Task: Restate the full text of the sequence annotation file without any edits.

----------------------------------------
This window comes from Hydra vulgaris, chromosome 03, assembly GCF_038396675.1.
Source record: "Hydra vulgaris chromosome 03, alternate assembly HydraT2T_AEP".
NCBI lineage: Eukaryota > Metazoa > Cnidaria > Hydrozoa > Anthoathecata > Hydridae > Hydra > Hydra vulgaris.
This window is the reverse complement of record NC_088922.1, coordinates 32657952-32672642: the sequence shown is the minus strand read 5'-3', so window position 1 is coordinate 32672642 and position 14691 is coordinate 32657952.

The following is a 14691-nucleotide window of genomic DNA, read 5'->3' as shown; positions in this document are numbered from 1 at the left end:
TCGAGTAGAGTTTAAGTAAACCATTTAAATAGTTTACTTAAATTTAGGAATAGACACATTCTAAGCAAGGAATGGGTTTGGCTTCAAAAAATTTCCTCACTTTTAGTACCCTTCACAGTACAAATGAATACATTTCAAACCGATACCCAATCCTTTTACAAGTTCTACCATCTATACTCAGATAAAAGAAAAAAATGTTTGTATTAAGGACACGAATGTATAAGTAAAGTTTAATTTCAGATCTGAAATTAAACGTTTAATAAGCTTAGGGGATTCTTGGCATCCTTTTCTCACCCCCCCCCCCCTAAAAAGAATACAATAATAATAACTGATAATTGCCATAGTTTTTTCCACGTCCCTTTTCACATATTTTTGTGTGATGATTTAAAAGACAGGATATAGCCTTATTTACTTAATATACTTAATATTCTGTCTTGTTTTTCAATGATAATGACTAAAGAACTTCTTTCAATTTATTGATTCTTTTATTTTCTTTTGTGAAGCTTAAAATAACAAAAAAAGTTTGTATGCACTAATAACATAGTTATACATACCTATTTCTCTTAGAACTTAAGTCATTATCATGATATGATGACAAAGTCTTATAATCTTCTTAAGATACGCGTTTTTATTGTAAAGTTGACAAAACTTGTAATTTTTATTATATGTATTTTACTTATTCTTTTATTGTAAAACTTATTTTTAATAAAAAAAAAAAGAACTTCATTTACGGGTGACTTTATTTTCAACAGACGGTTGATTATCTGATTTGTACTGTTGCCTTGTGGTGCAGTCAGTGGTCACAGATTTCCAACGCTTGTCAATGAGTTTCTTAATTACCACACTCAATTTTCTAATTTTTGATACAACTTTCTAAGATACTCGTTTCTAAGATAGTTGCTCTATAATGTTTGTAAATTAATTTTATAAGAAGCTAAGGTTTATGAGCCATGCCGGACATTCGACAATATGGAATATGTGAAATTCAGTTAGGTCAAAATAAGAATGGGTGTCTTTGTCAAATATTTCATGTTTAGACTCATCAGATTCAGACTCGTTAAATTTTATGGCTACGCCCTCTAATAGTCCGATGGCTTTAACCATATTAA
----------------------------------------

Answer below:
This window comes from Hydra vulgaris, chromosome 03, assembly GCF_038396675.1.
Source record: "Hydra vulgaris chromosome 03, alternate assembly HydraT2T_AEP".
NCBI lineage: Eukaryota > Metazoa > Cnidaria > Hydrozoa > Anthoathecata > Hydridae > Hydra > Hydra vulgaris.
This window is the reverse complement of record NC_088922.1, coordinates 32657952-32672642: the sequence shown is the minus strand read 5'-3', so window position 1 is coordinate 32672642 and position 14691 is coordinate 32657952.

The following is a 14691-nucleotide window of genomic DNA, read 5'->3' as shown; positions in this document are numbered from 1 at the left end:
TCGAGTAGAGTTTAAGTAAACCATTTAAATAGTTTACTTAAATTTAGGAATAGACACATTCTAAGCAAGGAATGGGTTTGGCTTCAAAAAATTTCCTCACTTTTAGTACCCTTCACAGTACAAATGAATACATTTCAAACCGATACCCAATCCTTTTACAAGTTCTACCATCTATACTCAGATAAAAGAAAAAAATGTTTGTATTAAGGACACGAATGTATAAGTAAAGTTTAATTTCAGATCTGAAATTAAACGTTTAATAAGCTTAGGGGATTCTTGGCATCCTTTTCTCACCCCCCCCCCCCTAAAAAGAATACAATAATAATAACTGATAATTGCCATAGTTTTTTCCACGTCCCTTTTCACATATTTTTGTGTGATGATTTAAAAGACAGGATATAGCCTTATTTACTTAATATACTTAATATTCTGTCTTGTTTTTCAATGATAATGACTAAAGAACTTCTTTCAATTTATTGATTCTTTTATTTTCTTTTGTGAAGCTTAAAATAACAAAAAAAGTTTGTATGCACTAATAACATAGTTATACATACCTATTTCTCTTAGAACTTAAGTCATTATCATGATATGATGACAAAGTCTTATAATCTTCTTAAGATACGCGTTTTTATTGTAAAGTTGACAAAACTTGTAATTTTTATTATATGTATTTTACTTATTCTTTTATTGTAAAACTTATTTTTAATAAAAAAAAAAAGAACTTCATTTACGGGTGACTTTATTTTCAACAGACGGTTGATTATCTGATTTGTACTGTTGCCTTGTGGTGCAGTCAGTGGTCACAGATTTCCAACGCTTGTCAATGAGTTTCTTAATTACCACACTCAATTTTCTAATTTTTGATACAACTTTCTAAGATACTCGTTTCTAAGATAGTTGCTCTATAATGTTTGTAAATTAATTTTATAAGAAGCTAAGGTTTATGAGCCATGCCGGACATTCGACAATATGGAATATGTGAAATTCAGTTAGGTCAAAATAAGAATGGGTGTCTTTGTCAAATATTTCATGTTTAGACTCATCAGATTCAGACTCGTTAAATTTTATGGCTACGCCCTCTAATAGTCCGATGGCTTTAACCATATTAA